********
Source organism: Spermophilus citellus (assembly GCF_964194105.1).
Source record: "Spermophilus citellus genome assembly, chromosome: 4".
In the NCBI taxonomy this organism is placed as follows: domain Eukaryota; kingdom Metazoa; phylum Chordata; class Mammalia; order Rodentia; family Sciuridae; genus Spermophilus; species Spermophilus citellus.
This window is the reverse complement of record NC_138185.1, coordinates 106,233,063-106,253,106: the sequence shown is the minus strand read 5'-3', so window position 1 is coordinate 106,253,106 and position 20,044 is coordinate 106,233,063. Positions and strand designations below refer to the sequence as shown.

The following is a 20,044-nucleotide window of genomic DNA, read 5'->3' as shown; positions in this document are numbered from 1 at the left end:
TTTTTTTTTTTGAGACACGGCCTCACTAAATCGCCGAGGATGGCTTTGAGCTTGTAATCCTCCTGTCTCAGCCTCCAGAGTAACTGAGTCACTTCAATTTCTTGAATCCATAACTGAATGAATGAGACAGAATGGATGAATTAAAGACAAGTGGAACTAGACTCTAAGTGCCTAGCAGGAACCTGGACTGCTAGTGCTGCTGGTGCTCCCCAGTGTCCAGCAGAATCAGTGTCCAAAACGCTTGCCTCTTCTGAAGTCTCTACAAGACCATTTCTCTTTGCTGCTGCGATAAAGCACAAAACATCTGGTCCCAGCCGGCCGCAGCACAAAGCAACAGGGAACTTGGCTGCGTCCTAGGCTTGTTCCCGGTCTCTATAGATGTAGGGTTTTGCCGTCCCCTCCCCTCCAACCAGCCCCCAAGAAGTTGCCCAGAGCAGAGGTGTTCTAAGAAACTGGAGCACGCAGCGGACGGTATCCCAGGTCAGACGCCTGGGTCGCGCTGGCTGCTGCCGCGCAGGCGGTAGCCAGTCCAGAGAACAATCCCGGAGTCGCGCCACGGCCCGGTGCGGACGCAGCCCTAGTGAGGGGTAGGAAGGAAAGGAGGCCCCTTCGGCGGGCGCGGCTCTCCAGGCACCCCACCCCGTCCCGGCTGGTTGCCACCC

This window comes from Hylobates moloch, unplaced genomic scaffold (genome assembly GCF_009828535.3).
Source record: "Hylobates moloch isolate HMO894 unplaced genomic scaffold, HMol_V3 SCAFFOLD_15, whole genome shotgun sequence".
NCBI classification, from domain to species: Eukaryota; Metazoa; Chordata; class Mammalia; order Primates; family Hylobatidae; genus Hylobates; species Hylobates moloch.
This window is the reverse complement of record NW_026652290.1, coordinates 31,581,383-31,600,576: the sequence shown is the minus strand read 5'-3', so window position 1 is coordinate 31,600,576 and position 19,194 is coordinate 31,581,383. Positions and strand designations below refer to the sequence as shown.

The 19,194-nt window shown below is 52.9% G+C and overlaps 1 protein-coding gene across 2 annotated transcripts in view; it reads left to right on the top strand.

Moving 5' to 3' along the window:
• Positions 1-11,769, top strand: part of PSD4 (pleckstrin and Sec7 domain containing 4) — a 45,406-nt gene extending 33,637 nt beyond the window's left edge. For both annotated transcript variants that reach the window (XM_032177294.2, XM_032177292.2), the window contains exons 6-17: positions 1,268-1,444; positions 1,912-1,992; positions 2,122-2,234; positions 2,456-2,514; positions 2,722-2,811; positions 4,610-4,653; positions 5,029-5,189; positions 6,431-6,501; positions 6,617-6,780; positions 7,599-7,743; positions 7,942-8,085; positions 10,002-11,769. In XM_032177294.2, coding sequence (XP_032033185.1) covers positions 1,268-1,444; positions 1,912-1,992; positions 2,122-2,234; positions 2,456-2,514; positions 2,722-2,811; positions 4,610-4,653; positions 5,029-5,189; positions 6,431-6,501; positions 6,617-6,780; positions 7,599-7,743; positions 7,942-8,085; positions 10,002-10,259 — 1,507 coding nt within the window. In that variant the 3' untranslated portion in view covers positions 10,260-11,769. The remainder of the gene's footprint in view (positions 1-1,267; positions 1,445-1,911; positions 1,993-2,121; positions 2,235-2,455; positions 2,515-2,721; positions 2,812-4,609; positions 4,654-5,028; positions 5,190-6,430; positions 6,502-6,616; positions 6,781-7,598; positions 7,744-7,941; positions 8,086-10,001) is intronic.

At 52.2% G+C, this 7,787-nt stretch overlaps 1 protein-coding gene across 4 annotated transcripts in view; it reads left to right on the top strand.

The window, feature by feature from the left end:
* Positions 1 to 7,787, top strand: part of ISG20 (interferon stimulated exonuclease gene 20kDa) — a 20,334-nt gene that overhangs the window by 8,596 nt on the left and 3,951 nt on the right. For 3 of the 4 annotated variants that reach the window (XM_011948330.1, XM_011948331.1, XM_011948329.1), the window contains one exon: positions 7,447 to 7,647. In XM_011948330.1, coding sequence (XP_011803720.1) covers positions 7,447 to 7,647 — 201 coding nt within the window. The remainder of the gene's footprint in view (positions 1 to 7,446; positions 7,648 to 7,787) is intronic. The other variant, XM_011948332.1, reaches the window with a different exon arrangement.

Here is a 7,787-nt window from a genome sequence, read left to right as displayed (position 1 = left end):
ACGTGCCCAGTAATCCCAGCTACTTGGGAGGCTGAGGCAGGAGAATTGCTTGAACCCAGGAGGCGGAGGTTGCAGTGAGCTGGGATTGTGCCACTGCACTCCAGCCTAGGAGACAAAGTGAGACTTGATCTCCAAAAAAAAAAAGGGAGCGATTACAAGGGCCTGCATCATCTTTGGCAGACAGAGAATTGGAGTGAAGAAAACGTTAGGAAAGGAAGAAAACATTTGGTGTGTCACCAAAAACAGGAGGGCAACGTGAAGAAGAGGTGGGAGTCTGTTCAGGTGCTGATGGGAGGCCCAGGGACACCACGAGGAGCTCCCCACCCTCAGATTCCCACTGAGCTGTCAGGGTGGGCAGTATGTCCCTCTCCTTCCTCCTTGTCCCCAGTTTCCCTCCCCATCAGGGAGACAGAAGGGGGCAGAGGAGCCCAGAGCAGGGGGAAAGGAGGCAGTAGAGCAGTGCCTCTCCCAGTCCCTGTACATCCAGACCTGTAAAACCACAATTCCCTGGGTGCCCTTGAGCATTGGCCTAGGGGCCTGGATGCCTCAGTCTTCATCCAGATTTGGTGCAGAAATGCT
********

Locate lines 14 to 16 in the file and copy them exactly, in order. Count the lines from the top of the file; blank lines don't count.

At 52.2% G+C, this 7,787-nt stretch overlaps 1 protein-coding gene across 4 annotated transcripts in view; it reads left to right on the top strand.

The window, feature by feature from the left end:
* Positions 1 to 7,787, top strand: part of ISG20 (interferon stimulated exonuclease gene 20kDa) — a 20,334-nt gene that overhangs the window by 8,596 nt on the left and 3,951 nt on the right. For 3 of the 4 annotated variants that reach the window (XM_011948330.1, XM_011948331.1, XM_011948329.1), the window contains one exon: positions 7,447 to 7,647. In XM_011948330.1, coding sequence (XP_011803720.1) covers positions 7,447 to 7,647 — 201 coding nt within the window. The remainder of the gene's footprint in view (positions 1 to 7,446; positions 7,648 to 7,787) is intronic. The other variant, XM_011948332.1, reaches the window with a different exon arrangement.